Definition of motley in English:
adjective (motlier, motliest)
- Dozens of giant steel animals will be pulled through the streets by a motley crew of characters.
- It's definitely a ‘local's local’, with a motley crew of characters young and old.
- Set in medieval Asia, it follows a motley crew of diplomats, soldiers and slaves from the kingdom of Koryo as they are rejected and exiled by China's ascendant Ming lords.
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- Michael's first album ‘Missing You’ features an odd motley of styles carefully woven together and united by a great singing voice.
- At the first shop Pam and I settle for a motley of 50s cutlery and kitchen tools.
- Within the walls of the keep were a motley of low, stone buildings that housed the garrison, supplies, and mounts of the soldiers, engineers and tradesmen that made up the residents of the fortress.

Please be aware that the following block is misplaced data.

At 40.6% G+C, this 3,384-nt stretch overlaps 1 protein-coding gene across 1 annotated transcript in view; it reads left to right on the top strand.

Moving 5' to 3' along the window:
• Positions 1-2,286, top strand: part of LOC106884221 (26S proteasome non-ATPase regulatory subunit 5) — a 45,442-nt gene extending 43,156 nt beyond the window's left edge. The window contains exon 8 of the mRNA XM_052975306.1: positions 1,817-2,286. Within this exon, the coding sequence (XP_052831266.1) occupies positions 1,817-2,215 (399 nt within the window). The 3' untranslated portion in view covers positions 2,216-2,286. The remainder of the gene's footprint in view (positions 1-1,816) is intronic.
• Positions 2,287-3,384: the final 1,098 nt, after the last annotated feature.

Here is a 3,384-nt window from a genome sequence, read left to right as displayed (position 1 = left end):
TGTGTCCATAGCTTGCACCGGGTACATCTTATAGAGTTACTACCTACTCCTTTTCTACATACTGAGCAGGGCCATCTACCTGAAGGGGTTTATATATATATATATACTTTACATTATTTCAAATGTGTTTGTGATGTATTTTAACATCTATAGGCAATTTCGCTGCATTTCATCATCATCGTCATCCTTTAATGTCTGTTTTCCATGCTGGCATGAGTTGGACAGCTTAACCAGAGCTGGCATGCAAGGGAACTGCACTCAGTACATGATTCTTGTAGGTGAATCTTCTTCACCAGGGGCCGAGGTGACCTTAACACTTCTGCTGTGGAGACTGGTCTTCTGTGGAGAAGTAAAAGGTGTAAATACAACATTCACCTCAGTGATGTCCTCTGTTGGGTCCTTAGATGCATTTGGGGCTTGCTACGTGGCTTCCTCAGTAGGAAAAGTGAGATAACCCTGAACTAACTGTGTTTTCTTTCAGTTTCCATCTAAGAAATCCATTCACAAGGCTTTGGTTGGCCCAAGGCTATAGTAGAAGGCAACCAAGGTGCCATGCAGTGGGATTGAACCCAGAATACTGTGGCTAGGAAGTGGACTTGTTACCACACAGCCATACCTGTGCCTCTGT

- He is remarkable only for wearing his hair like a fool - literally looking like some doleful court jester in black and white motley with a fright-wig hairdo.
- When the Duchess of Newcastle appears in public in outlandish attire or publishes her original views on women's position in society, she is not dressed in motley.
- Clad in red, yellow, and green motley, he smirks at us through his fingers in the traditional gesture of one who ‘looks the other way’ in the face of wrongdoing.
late Middle English: of unknown origin; perhaps ultimately related to mote.
The word motley originally described a fabric woven from different-coloured threads, and was later extended to refer to the multicoloured costume traditionally worn by a court jester. To wear motley is to play the fool, and a motley fool is a professional jester. On with the motley is a quote from the English translation of Leoncavello's 1892 opera Pagliacci, about the real-life troubles of a group of comic actors, while motley crew was in use of a mixed bunch of sailors by the mid 18th century. Mottle was formed in the late 18th century from motley.
Words that rhyme with motleyhotly
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